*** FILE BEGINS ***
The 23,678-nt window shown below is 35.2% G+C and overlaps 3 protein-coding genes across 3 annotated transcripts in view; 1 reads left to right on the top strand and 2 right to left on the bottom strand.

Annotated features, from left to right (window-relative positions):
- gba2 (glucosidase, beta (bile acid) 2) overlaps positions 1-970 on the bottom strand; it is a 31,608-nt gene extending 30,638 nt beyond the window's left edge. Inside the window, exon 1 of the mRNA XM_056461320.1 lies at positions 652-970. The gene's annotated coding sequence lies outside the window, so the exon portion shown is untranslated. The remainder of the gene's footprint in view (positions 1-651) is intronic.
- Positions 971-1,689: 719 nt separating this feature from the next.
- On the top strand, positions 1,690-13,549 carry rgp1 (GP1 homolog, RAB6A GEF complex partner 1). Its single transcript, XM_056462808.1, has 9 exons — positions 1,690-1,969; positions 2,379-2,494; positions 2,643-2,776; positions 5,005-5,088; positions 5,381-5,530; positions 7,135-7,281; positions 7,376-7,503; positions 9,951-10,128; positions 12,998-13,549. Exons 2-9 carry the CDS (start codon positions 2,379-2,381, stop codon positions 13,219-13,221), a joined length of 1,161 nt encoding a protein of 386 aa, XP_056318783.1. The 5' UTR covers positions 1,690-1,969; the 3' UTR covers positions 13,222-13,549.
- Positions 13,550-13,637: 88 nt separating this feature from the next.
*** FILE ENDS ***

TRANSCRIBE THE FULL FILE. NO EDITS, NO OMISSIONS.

The 23,678-nt window shown below is 35.2% G+C and overlaps 3 protein-coding genes across 3 annotated transcripts in view; 1 reads left to right on the top strand and 2 right to left on the bottom strand.

Annotated features, from left to right (window-relative positions):
- gba2 (glucosidase, beta (bile acid) 2) overlaps positions 1-970 on the bottom strand; it is a 31,608-nt gene extending 30,638 nt beyond the window's left edge. Inside the window, exon 1 of the mRNA XM_056461320.1 lies at positions 652-970. The gene's annotated coding sequence lies outside the window, so the exon portion shown is untranslated. The remainder of the gene's footprint in view (positions 1-651) is intronic.
- Positions 971-1,689: 719 nt separating this feature from the next.
- On the top strand, positions 1,690-13,549 carry rgp1 (GP1 homolog, RAB6A GEF complex partner 1). Its single transcript, XM_056462808.1, has 9 exons — positions 1,690-1,969; positions 2,379-2,494; positions 2,643-2,776; positions 5,005-5,088; positions 5,381-5,530; positions 7,135-7,281; positions 7,376-7,503; positions 9,951-10,128; positions 12,998-13,549. Exons 2-9 carry the CDS (start codon positions 2,379-2,381, stop codon positions 13,219-13,221), a joined length of 1,161 nt encoding a protein of 386 aa, XP_056318783.1. The 5' UTR covers positions 1,690-1,969; the 3' UTR covers positions 13,222-13,549.
- Positions 13,550-13,637: 88 nt separating this feature from the next.